Who do all the manuals that are written for students help? The establishment, its bureaucracy, and perhaps the "major players" among the publishers. Even if there may not be much money in such books for the writers, there are other benefits beckoning. Strengthening one's position, job promotions and further. One may suspect a lot, but better inspect a lot. Still better: let other have the trouble and go to solid findings, evaluating some of them.

Now to fair and square, convenient or basic research: Providing guidelines for solving problems of style, F. P. Woodford suggests these principles in O'Connor and Woodford (1978:44)

  • Be simple and concise.
  • Make sure of the meaning of every word.
  • Use verbs instead of abstract nouns.
  • Break up noun clusters and stacked modifiers (that is, strings of adjectives and nouns, with no clues as to what modifies what).

Keep everything straightforward and readers will be grateful. (O'Connor and Woodford 1978:44)

"Do not . . . studiously avoid repeating a word in a sentence. Good English stylists prefer repetition to "elegant variation" . . . because the real meaning can easily be distorted by a badly chosen synonym." (O'Connor and Woodford 1978:44)

If you write short, simple sentences you can avoid most pitfalls.

Punctuate according to the rules of English usage you are aware of.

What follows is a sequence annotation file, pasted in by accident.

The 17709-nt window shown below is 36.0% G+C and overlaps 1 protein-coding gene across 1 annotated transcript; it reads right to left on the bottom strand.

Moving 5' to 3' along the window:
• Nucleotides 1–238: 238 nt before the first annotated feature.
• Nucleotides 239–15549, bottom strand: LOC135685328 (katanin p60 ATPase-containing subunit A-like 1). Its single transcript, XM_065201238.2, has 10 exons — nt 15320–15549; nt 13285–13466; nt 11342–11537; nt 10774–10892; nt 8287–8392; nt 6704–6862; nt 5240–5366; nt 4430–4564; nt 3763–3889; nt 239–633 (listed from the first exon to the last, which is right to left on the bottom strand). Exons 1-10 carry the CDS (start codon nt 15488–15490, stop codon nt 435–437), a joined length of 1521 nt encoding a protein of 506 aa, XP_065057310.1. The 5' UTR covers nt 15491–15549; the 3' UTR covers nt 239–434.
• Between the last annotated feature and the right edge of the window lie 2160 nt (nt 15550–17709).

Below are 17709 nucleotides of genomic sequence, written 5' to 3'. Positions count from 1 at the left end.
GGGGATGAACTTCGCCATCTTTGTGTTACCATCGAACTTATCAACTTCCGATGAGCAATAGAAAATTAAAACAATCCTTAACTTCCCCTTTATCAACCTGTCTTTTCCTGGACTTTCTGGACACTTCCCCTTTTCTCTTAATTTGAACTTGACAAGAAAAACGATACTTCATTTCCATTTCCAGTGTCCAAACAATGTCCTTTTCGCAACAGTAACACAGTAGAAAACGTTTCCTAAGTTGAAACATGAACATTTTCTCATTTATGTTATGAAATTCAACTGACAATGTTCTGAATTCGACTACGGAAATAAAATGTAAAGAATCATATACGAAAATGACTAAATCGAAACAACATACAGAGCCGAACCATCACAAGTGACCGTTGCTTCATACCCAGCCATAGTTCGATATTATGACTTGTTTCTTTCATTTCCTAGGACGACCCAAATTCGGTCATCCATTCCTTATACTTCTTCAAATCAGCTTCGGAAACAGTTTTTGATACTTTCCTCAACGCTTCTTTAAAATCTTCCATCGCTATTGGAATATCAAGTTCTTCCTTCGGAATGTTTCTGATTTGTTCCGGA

You should make your meaning unambiguous unless you aim for something else specifically.

Get help from friends. They may assist you in clarifying meanings eventually.

(All this is based on sensible counsel in O'Connor and Woodford [1978:44-45]).

For literary research, seven steps are elaborated on by W. R. Owens:

  • Decide on a topic
  • Check availability of material
  • Turn a topic into an argument
  • Work out a structure
  • Prepare a research proposal
  • Write your dissertation
  • Presenting your dissertation

If the steps seem simplistic, an expression, "Governing (is) in the Detail(s)" serves to remind one that details are many and add up to being important, and could take more time and effort to complete than expected. (Eliot and Owens 2005, 170-80)


A Paper Writer's Steps

There can be much of value in older books too. Some of these steps from O'Connor and Woodford (1978:80-81) may suit many still, as well shaped, basic "recipes" of ingredients and "how to prepare them" - the steps of processing, or making such "dishes" - can remain with us for generations, although with room for variations:

  1. Assess your work: decide what, when, and where to publish. Define your purpose in writing and form a working title if you can
  2. Be in line with the style manual that fits in or is accepted. Learn the Instructions to Authors of the journal chosen
  3. Draft an abstract
  4. Decide on the basic form of the paper (adjust well).
  5. Collect the material under the major headings chosen
  6. Design tables, including their titles and footnotes; design or select illustrations and write titles and legends for them